The yield control is the topic of many – sometimes heated – discussions between wine-makers and even between wine consumers.
Nowadays hardly anybody questions that high-quality wines come from low-yielding sites. In fact some of the most celebrated wines come from some of the lowest-yielding vineyards. But we cannot extrapolate that a lower yield produces automatically higher quality wine. Reducing crop level by pruning or by fruit thinning does not automatically increase the quality or market value of a wine. It might sound strange for many, but it can actually have the opposite effect.
Reducing crop level on a vineyard that is on fertile soil and is pumped up with nitrogen and irrigation will only create an under-cropped vineyard. The fruit will accumulate sugar rapidly and become “sugar ripe” well before acids and flavors reach their potential and that might not be what the wine-makes and the consumers want.
Quality, by the way, is not really definable, but studies of wine quality generally use intensity of color, aroma, flavor to indicate quality. Some like the less intense style and others prefer thick, oily and very intensive wines.
Clearly, yield versus quality is definitely site and grape specific and grape type relationship, and there is no universal model of yield to quality. The relationship between crop level and sugar accumulation is that the lower the crop, the faster the sugar accumulation. Of course it is true only within a range because the sugar production from the leaves is limited. Further reductions in crop level beyond that limit will not result in faster sugar accumulation.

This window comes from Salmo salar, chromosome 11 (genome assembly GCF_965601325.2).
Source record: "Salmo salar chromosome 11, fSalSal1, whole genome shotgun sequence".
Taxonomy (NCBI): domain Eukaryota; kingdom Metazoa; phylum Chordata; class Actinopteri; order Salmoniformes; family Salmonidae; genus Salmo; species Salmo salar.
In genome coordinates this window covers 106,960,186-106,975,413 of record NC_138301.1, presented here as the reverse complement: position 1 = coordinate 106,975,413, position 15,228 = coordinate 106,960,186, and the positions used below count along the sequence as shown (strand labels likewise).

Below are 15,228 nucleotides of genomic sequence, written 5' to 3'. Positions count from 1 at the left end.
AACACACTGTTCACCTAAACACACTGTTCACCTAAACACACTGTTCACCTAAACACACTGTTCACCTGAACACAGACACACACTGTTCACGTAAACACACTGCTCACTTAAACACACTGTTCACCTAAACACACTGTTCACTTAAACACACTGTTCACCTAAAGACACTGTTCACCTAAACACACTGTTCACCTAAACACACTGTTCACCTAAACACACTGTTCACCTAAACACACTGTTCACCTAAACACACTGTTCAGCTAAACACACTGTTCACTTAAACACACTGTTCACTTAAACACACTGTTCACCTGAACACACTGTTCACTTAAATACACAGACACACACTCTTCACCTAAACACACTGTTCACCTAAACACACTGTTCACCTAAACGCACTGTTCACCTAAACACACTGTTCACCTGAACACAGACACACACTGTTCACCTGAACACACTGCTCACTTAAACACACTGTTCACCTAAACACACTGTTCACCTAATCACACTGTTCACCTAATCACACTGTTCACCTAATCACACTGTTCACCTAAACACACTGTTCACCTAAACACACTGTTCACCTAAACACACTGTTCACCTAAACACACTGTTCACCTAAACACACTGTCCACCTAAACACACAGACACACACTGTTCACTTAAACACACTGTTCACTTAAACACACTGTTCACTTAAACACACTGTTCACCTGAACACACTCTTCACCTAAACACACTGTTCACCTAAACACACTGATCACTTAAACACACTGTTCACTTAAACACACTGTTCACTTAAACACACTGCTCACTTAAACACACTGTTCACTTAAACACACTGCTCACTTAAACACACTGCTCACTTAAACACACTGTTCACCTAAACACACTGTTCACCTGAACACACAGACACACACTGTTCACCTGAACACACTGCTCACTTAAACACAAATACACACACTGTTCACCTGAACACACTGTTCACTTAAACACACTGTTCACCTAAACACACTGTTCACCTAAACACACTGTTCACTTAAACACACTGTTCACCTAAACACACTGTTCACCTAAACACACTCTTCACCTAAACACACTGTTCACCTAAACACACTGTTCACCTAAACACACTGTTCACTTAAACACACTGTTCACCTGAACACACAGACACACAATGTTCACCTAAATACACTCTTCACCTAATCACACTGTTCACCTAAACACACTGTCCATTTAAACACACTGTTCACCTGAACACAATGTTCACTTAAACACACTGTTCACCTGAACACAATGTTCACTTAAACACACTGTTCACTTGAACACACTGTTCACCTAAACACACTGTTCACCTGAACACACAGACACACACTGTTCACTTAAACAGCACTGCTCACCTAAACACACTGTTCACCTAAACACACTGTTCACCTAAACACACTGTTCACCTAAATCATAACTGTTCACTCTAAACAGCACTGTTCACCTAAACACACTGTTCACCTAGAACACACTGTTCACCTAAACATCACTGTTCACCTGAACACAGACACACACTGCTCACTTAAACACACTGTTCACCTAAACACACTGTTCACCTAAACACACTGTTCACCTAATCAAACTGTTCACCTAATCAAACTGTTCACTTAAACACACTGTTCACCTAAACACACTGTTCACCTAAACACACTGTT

Sure, that is only the story of the sugar and we all know that ripeness and fruit quality is not only about sugar. The acids, aroma and flavor constituents of the grape as factors that influence wine quality. Not surprisingly none of these comes from the leaves. The grape berry is autonomous with respect to aroma, flavor and acid development, receiving only water, minerals, sugar, organic acids and amino acids from the parent vine. The berry makes the other stuff from those raw materials.
rt is quite likely that there is more infrastructure or there are more enzymes to support the ripening process present in each berry at lower crop levels. Maybe there is a ripening signal, a hormone, that is stronger when less fruit is hanging on a vine. Or just simple it’s that there are more raw materials (organic and amino acids) available for the fruit when there is a lower crop load. Some of these are speculations yet to be proven. But there are hard facts as well.
At lower yield the fruit clusters are less dense and so they get more air, more sun and that definitely helps the development of aromas, acids and flavors. Also it is known that fruiting is a stress for the vine, that means reduction or removal of fruit during ripening has been found to reduce the rate of photosynthesis in thed leaves and to reduce the conductance of the vines. So vineyards with lower crop levels can be farmed with less water and fertilizers. Many of the lowest-yielding vineyards are also non-irrigated or are irrigated sparingly.
After considering all the information we have available, we decided that we put our vote on the low yield technology. The reason was and still is that our goal is to produce intense wines with rich aromas and robust character in order to express the terroir of Somló and we are ready to make compromise on quantity side for this goal.
Of course yield control means different thing with different vines. On the juhfark and hárslevelű we grow about 1kg fruits and on the furmint slightly less. On the other hand the traminer gives the best at about 1.5kg yield.